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Given the following data points sampled from a convex function, how could I construct a convex function that can be minimized using ConvexOptimization?

mypts = {{0, 0, 2}, {0, 1, 1}, {0, 2, 2.01}, {1, 0, 1}, {1, 1, 0}, {1, 2, 1}, {2, 0, 2}, {2, 1, 1}, {2, 2, 2}};
g = Interpolation[ mypts, InterpolationOrder -> 2 ];
Plot3D[ g[x, y], {x, 0, 2}, {y, 0, 2} ]
ConvexOptimization[ g[x, y] + x + y, {x >= 0, x <= 2, y >= 0, y <= 2}, {x, y} ]

enter image description here

The error message is:

ConvexOptimization: The function InterpolatingFunction[...] is neither convex or concave so the curvature of the objective function ... cannot be determined.

I tried option InterpolationOrder -> 1, but got the same error message.

I could use NMinimize, but I hope to use ConvexOptimization, which should be considerably faster for larger problems.

I am considering generating a convex hull using the data points:

R = ConvexHullRegion[mypts]
Show[ListPlot3D[mypts], HighlightMesh[R, Style[2, Opacity[0.5]]]]

enter image description here

Can anyone help on how to convert a subset of the surfaces of a convex hull into a convex function that can then serve as an input for ConvexOptimization? Perhaps this is a long shot. I hope there is a shortcut to construct a convex function from data points and then apply ConvexOptimization. The function doesn't need to be smooth, just need to be acceptable by ConvexOptimization. Thank you for your read and help.

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  • $\begingroup$ Use: NMinimize[{g[x, y] + x + y, {x >= 0, x <= 2, y >= 0, y <= 2}}, {x, y}] $\endgroup$ Jan 15 at 8:50
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To create convex function we can use InterpolatingPolynomial as follows

mypts = {{0, 0, 2}, {0, 1, 1}, {0, 2, 2}, {1, 0, 1}, {1, 1, 0}, {1, 2,
    1}, {2, 0, 2}, {2, 1, 1}, {2, 2, 2}}; g = 
 Interpolation[mypts, InterpolationOrder -> 2]; {zc = 
  Table[g[x, y], {x, 0, 2, .4}, {y, 0, 2, .4}], 
 xc = Table[x, {x, 0, 2, .4}], yc = Table[y, {y, 0, 2, .4}]};

yinterp = 
  Map[InterpolatingPolynomial[Transpose[{yc, #}], y] &, zc] // Chop;

g1 = InterpolatingPolynomial[Transpose[{xc, yinterp}], x] // Chop

Plot3D[g1, {x, 0, 2}, {y, 0, 2}]

Figure 1

Optimization

ConvexOptimization[
 g1 + x + y, {x >= 0, x <= 2, y >= 0, y <= 2}, {x, y}]

Out[]= {x -> 0.5, y -> 0.5}

Update 1. We also can construct convex function using FindFit as follows

model = a + b1 x + b2 y + c1 x^2 + c2 y^2 + d x y; ff = 
 FindFit[mypts, model, {a, b1, b2, c1, c2, d}, {x, y}]

(*Out[]= {a -> 1.99972, b1 -> -2.0025, b2 -> -1.99917, c1 -> 1.00167, 
 c2 -> 1.00167, d -> -0.0025}*)

 g2 = model /. ff

(*Out[]= 1.99972 - 2.0025 x + 1.00167 x^2 - 1.99917 y - 0.0025 x y + 
 1.00167 y^2*)

 ConvexOptimization[
 g2 + x + y, {x >= 0, x <= 2, y >= 0, y <= 2}, {x, y}]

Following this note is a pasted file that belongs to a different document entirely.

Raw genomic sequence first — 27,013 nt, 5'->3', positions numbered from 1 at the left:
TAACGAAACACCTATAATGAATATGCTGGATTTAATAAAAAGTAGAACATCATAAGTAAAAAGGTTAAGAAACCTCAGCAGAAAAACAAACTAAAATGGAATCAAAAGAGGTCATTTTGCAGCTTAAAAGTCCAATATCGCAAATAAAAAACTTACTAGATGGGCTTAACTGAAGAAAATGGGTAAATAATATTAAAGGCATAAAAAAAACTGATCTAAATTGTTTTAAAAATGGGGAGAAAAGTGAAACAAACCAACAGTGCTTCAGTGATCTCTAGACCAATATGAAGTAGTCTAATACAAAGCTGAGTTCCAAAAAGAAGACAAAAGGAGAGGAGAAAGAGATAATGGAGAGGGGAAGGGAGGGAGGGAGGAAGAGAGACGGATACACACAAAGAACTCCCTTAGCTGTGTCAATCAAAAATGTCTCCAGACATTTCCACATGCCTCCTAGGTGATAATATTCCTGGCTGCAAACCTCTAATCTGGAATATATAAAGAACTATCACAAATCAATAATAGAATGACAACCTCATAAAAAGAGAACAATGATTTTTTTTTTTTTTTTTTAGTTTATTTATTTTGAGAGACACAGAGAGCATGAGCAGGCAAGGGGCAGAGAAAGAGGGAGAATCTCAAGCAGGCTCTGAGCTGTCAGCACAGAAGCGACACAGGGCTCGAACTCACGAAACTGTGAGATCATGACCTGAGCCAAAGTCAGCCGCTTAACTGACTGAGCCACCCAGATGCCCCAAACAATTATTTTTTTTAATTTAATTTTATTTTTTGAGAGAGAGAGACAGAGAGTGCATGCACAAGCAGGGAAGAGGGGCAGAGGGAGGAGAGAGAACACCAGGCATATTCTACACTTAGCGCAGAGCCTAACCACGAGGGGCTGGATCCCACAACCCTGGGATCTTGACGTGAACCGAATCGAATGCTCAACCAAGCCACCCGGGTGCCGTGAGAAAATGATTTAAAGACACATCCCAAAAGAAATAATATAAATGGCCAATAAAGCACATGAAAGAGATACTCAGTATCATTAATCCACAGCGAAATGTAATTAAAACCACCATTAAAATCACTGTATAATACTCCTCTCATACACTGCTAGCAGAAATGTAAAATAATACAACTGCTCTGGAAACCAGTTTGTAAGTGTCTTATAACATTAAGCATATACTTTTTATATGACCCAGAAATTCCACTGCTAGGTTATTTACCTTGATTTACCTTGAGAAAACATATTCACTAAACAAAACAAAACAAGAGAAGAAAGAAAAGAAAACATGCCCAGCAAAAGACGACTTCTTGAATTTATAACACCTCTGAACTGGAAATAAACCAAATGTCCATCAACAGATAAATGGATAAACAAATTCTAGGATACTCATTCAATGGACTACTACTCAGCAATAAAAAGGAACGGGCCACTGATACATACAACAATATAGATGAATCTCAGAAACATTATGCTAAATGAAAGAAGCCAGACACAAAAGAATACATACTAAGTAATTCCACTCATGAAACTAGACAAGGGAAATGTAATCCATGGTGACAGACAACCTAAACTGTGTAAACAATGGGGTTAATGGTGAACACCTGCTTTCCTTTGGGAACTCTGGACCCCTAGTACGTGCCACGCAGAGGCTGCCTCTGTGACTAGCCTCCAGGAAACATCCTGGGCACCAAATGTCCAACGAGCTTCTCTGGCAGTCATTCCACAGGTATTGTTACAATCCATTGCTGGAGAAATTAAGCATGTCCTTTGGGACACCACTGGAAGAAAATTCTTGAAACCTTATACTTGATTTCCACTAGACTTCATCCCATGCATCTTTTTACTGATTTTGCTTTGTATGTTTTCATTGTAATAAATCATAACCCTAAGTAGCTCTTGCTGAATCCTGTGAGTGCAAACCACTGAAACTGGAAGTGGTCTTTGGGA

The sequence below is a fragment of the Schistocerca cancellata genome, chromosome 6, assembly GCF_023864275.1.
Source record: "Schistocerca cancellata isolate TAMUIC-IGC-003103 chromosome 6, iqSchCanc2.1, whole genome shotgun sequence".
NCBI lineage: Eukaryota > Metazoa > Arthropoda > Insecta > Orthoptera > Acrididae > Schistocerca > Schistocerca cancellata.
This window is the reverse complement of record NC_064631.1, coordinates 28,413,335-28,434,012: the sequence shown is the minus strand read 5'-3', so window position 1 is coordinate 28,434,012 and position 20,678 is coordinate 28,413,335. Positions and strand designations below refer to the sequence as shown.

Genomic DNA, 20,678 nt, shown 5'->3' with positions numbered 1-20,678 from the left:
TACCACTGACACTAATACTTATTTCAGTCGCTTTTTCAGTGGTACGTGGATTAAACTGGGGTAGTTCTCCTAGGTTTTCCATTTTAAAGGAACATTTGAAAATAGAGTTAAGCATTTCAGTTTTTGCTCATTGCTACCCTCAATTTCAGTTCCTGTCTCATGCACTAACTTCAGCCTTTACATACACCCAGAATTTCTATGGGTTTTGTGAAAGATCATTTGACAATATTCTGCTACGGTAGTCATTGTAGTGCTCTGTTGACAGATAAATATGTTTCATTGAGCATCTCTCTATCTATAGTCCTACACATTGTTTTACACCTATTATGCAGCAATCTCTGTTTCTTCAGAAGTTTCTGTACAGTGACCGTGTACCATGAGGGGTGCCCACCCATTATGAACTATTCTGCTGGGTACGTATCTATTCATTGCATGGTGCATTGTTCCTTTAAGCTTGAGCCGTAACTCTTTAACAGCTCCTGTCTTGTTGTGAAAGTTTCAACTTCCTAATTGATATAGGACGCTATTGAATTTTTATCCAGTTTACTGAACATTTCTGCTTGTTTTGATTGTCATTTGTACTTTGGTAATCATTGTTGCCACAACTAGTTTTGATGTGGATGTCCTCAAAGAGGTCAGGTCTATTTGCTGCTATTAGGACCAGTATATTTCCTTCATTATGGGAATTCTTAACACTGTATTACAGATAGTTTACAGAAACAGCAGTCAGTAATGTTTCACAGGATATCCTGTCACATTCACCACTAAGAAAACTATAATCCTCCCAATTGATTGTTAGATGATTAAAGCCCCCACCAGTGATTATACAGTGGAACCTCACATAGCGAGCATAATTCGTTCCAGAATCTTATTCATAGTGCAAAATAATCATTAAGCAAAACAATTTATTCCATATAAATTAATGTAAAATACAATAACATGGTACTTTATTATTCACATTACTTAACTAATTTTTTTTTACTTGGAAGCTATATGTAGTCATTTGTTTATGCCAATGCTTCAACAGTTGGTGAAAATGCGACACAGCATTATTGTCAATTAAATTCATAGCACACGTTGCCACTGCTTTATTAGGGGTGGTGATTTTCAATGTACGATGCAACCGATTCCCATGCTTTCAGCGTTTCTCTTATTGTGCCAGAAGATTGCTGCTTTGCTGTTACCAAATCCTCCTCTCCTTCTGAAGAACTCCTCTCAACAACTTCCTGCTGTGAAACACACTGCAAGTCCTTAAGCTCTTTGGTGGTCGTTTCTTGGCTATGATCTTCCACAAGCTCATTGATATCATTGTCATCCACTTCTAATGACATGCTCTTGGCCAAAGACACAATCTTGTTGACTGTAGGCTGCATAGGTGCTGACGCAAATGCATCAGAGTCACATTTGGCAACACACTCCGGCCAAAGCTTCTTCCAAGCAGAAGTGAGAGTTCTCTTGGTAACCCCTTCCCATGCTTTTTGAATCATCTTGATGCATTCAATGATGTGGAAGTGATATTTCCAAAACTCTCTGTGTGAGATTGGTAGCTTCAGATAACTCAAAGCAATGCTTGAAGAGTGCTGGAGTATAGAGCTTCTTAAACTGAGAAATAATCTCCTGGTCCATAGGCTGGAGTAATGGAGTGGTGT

Out[]= {x -> 0.501039, y -> 0.499377}
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  • $\begingroup$ Thank you Alex for your suggestion! However, if the data points are slightly perturbed while maintaining the existence of a convex interpolation, your suggestion does not work anymore. Here is the perturbed data: mypts = {{0, 0, 2}, {0, 1, 1}, {0, 2, 2.01}, {1, 0, 1}, {1, 1, 0}, {1,2, 1}, {2, 0, 2}, {2, 1, 1}, {2, 2, 2}}; Mathematica can verify the convexity: FunctionConvexity[{g1, {x >= 0, x <= 2, y >= 0, y <= 2}}, {x, y}] returns 1, but ConvexOptimization returns an error. $\endgroup$
    – newOwen
    Jan 15 at 15:17
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    $\begingroup$ We can use ConvexOptimization[ Rationalize[g1 // Expand // Simplify, 10^-2] + x + y, {x >= 0, x <= 2, y >= 0, y <= 2}, {x, y}] $\endgroup$ Jan 15 at 16:12
  • $\begingroup$ I appreciate your help, Alex! Your method works for some special cases, but not in general. Suppose the data is: mypts={{0, 0, 2}, {0, 1, 1.05}, {0, 2, 2}, {1, 0, 1}, {1, 1, 0}, {1, 2, 1}, {2, 0, 2}, {2, 1, 1}, {2, 2, 2}}; Then I will need to rationalize the result using a coarser approximation. My original problem has many iterative minimizations, so I wanted to avoid introducing approximation errors. I am hoping to make the Convex Hull method work. Although Convex Hull doesn't give me a smooth surface, I can ensure convexity when using ConvexOptimization $\endgroup$
    – newOwen
    Jan 15 at 16:50
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    $\begingroup$ @newOwen We have 9 points in 2D. In theory we can't make very precise approximation with 9 points only. Anyway, please, see Update 1 to my answer with second algorithm to construct convex function from your data. $\endgroup$ Jan 16 at 4:51
  • $\begingroup$ This is a clever solution. Thanks, Alex! I like your solution when a parametric model is a good approximation. For general applications, basis functions may be hard to determine and I wish to use non-parametric models, such as Interpolation function in convex optimization. But I guess ConvexOptimization is pretty strict on the function to be optimized. $\endgroup$
    – newOwen
    Jan 16 at 15:35

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